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July 12, 2013

And the winner is….. actually, there isn’t really a winner or loser in the poll question from yesterday – but there is one answer I was going for more than others. It has to do with the difference between objectivity and subjectivity.



Let me demonstrate:
Fact – My home runs on electricity and I need it to work in order for my fans to run, my heat to work, my oven to bake, my television to operate, even my internet to stream so I can blog and post my writings.

Now let’s imagine that there is an awful storm with heavy winds and rains and it knocks out the power to my home.

If the power outage occurs after I leave for the office in the morning and there’s nobody at home during the time that the electricity is off, the truth is, it only causes me a teeny inconvenience because all I have to do is reset some clocks and systems that might need resetting when I get home.

But if that outage occurs about 15 minutes before dinner is ready, and I’m cooking my favorite meal in the oven, and I had to skip lunch because of having a really busy afternoon, and I can’t watch Jeopardy on television or get online to answer some important email, you better believe that now the truth is that I’m pretty bent out of shape.

The facts haven’t changed at all. I need electricity to have things flow smoothly in my life and there was a bad storm that knocked out the power. The power is out for the exact same amount of time prior to being restored. The piece that changed is how I view and feel about the time I experienced the outage and to what extent I was inconvenienced; pure, unadulterated subjectivity.



Truth has at least some degree of subjectivity to it, but facts are totally objective. Facts don’t change based on how I feel or what I tell myself or what I believe. Truth is based on our individual perspective and therefore is extremely subject to change.

I hope this example has helped to make the point clearly to many who may have been confusing the two. Why? Because there is a tremendous amount of hope linked to this information.

1. As humans, we have the ability to learn to respond more objectively to events in our lives, any time we choose.

2. By responding more objectively to events in our lives, we play much more of an active role in having our lives turn out the way we want them to.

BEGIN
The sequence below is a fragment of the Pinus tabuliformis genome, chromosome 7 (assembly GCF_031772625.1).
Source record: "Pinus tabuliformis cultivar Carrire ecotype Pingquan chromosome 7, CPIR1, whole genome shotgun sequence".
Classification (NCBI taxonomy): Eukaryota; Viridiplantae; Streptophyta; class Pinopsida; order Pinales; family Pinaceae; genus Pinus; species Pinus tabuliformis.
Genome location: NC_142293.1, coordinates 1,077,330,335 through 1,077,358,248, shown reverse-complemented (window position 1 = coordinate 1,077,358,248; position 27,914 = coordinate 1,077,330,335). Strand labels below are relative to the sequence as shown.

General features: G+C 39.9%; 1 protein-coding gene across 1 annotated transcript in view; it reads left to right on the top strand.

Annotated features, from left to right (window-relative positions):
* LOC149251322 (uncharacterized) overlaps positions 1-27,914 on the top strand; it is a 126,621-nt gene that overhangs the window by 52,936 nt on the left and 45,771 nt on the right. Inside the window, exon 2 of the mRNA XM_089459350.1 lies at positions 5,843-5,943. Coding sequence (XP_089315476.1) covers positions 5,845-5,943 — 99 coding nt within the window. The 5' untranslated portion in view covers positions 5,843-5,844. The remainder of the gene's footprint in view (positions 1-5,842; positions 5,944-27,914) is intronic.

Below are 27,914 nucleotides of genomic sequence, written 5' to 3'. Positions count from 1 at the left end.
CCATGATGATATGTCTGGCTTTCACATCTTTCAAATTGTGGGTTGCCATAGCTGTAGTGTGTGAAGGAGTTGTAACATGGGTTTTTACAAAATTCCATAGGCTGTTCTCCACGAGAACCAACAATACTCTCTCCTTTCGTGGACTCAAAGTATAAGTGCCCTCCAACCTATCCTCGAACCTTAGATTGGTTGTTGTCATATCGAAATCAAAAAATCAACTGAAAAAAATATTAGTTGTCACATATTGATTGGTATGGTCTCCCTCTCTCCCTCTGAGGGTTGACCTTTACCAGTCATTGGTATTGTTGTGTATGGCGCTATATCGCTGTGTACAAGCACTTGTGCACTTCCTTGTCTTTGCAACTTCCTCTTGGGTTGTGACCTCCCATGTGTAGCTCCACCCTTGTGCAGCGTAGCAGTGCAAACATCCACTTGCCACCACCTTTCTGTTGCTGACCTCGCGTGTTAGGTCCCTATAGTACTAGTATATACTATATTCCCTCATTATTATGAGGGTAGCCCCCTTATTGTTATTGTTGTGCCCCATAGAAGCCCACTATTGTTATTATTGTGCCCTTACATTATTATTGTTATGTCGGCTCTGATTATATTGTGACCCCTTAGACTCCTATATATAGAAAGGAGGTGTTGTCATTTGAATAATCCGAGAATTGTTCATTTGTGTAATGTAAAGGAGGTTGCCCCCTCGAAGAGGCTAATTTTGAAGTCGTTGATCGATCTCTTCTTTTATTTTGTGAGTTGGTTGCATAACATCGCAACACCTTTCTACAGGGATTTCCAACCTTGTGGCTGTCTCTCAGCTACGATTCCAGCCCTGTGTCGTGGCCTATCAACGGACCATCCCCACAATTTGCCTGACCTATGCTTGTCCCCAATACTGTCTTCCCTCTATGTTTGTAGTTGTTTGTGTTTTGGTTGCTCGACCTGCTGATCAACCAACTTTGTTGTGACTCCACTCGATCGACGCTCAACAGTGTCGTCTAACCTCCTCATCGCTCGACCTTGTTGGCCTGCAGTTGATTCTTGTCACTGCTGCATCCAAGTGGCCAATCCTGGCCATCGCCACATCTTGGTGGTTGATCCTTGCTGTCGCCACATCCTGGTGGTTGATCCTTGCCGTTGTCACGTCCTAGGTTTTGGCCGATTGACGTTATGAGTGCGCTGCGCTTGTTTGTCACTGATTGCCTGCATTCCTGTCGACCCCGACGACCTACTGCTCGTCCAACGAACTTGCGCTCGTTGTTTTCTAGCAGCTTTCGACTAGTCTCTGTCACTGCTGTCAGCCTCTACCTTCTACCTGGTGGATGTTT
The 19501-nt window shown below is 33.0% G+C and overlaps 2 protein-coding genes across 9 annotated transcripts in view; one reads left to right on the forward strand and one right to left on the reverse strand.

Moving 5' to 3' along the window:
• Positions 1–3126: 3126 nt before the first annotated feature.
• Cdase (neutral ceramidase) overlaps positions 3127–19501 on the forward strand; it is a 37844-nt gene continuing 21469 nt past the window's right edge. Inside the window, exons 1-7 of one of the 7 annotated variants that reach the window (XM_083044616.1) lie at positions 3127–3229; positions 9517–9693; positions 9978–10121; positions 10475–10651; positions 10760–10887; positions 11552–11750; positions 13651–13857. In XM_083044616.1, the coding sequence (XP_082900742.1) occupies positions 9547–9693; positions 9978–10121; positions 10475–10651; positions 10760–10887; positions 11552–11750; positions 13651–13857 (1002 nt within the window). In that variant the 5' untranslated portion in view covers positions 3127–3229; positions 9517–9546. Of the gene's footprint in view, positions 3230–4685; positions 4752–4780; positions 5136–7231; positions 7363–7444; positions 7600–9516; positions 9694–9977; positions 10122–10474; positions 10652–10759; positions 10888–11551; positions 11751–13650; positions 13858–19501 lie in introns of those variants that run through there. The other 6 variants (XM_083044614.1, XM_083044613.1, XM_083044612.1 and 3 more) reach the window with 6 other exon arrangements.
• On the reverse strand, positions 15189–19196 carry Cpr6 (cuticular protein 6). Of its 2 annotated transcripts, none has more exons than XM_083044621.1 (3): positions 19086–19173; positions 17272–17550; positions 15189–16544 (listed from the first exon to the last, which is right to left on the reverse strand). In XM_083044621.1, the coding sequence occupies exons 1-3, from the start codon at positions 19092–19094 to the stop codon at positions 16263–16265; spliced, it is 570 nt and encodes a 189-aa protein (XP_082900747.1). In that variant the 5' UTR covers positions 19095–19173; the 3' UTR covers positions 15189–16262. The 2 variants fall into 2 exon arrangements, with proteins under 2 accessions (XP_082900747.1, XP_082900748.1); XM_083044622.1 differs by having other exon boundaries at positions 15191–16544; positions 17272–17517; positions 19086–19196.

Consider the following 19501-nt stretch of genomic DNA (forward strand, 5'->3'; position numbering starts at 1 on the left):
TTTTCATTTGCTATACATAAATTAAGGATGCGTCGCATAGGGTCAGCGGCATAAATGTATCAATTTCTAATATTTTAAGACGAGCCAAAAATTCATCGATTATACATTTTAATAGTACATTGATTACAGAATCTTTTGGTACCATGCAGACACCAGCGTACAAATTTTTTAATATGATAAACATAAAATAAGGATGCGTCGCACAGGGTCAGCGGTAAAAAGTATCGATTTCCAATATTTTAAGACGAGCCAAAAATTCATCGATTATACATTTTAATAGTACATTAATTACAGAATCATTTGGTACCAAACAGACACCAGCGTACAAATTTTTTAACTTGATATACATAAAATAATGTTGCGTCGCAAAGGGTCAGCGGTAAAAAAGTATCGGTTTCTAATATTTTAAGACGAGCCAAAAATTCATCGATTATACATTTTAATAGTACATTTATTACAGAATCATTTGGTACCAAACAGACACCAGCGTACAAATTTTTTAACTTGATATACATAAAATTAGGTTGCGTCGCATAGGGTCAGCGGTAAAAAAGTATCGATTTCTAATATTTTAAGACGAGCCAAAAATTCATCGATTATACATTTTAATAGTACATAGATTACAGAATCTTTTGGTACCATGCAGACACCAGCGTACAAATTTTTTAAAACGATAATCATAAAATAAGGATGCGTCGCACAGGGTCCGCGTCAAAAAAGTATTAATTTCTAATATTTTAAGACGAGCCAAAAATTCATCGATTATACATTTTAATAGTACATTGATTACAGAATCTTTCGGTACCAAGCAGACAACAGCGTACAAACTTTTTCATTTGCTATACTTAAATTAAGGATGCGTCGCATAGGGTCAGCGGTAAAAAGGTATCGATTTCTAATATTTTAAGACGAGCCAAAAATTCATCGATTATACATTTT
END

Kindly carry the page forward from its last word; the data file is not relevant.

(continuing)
3. Learning how to respond objectively
to life is the most effective way I know how to be happy and improve the quality of our lives.

How many times have you been in a mad hurry to get somewhere, (let’s say a doctor’s appointment) but you have to make a quick stop at the grocery store? You run in, quickly find the item or items you need, speed down to the check-out area and lo and behold, the line is snaking all the way up the isle. You check around but there are no other cashiers open and you feel your blood start to boil.

You go on a verbal rampage inside your head about how you sure know how these things always happen to you – how you are such an idiot for thinking you could just jump in and out in time so that you wouldn’t be late. You start to think about how you’re always late to things and that you never leave yourself enough time to get to where you’re going and how your life pretty much sucks because all you ever do is rush from one thing to the next and never get a break.

Should we go back and count the negative thoughts that just came through from subjective beliefs we presume as true about what is happening here? I don’t think we have to actually count them, I think I’ve made the point.

But if we could somehow turn this event, (a long line at the grocery store and running late for a doctor’s appointment) into an objective fact rather than a subjective truth?

Your self-talk might go something like this: “It looks like this is going to take a while. There are long lines at this store often – it’s nothing out of the ordinary. But the wait at the doctor’s office is usually about a half hour. I am going to be about five minutes late, but that still leaves me enough time. Nothing to stress over.”

Dr. Jekyll and Mr. Hyde? Not really. More like the difference between taking control and responding from an objective, factual point of view and choosing not to give subjective anxiety and fear control.

It will take a commitment to keep at it, but teaching ourselves how to respond more objectively to things is something that can improve life for each and every one of us.

I’d love to hear from you if you try this technique with just one little thing today or tomorrow. My email is and I want to know about your personal results. If you grant me permission, I might even choose your experience for a future post!


I’m a licensed clinical social worker and have worked extensively as a counselor with children, adolescents, couples and families. I combine professional experience in the mental health field along with my love of writing to provide insight into real-life experiences and relationships. I hope my down-to-earth approach to living a happier, more meaningful life is easy to understand and just as easy to start implementing right away for positive results!

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